The original water system was constructed in 1900 and was privately owned by a railroad company. In the 1940's, the City of Abbotsford acquired the water system which at that time consisted of two very large dug wells and a bolted steal standpipe. The city bought a third dug well from a private milk dairy plant that had two vertical 12 foot diameter shafts and multiple hand dug 5 foot diameter tunnels radiating as much as 100 feet from one of the shafts. All three of the dug wells and the standpipe are still in use today. The City installed additional watermain to serve the growing community and constructed two conventional drilled wells.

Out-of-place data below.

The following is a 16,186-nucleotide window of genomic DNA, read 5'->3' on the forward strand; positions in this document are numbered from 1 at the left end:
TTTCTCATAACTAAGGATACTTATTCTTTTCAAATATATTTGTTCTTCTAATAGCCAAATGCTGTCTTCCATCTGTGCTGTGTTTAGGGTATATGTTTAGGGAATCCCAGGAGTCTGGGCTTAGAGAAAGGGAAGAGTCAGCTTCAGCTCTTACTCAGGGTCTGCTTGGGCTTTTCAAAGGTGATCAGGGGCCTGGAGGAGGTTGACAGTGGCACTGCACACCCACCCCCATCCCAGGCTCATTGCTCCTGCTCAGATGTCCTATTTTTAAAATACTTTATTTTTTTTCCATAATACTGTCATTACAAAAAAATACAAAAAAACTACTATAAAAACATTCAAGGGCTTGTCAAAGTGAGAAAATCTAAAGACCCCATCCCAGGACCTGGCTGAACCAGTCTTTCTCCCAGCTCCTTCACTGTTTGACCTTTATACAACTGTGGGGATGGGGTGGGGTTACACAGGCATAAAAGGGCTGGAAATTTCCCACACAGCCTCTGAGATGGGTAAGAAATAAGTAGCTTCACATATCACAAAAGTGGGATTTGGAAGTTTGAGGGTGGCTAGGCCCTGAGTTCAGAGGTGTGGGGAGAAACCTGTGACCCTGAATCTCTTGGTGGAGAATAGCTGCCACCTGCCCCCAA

The City of Abbotsford's water story took a turn in the late 1970's when the City experienced water shortages during a water drought. The City was able to drill seven additional wells during the 1970's to 2000. In 1997, the City constructed the Central WTP that treats water from 10 of the wells and is constructed over the top of one of the original dug wells. Shortly after this, the City constructed the Porky Creek WTP that treats four wells at a location northeast of the City. In the early 2000's water demand again was greater than the safe yield of the aquifer and the City added Wells 14 and 15. In 2012 the City completed a $12.6 million water project which consisted of twelve new collector wells and a new Eau Pleine WTP.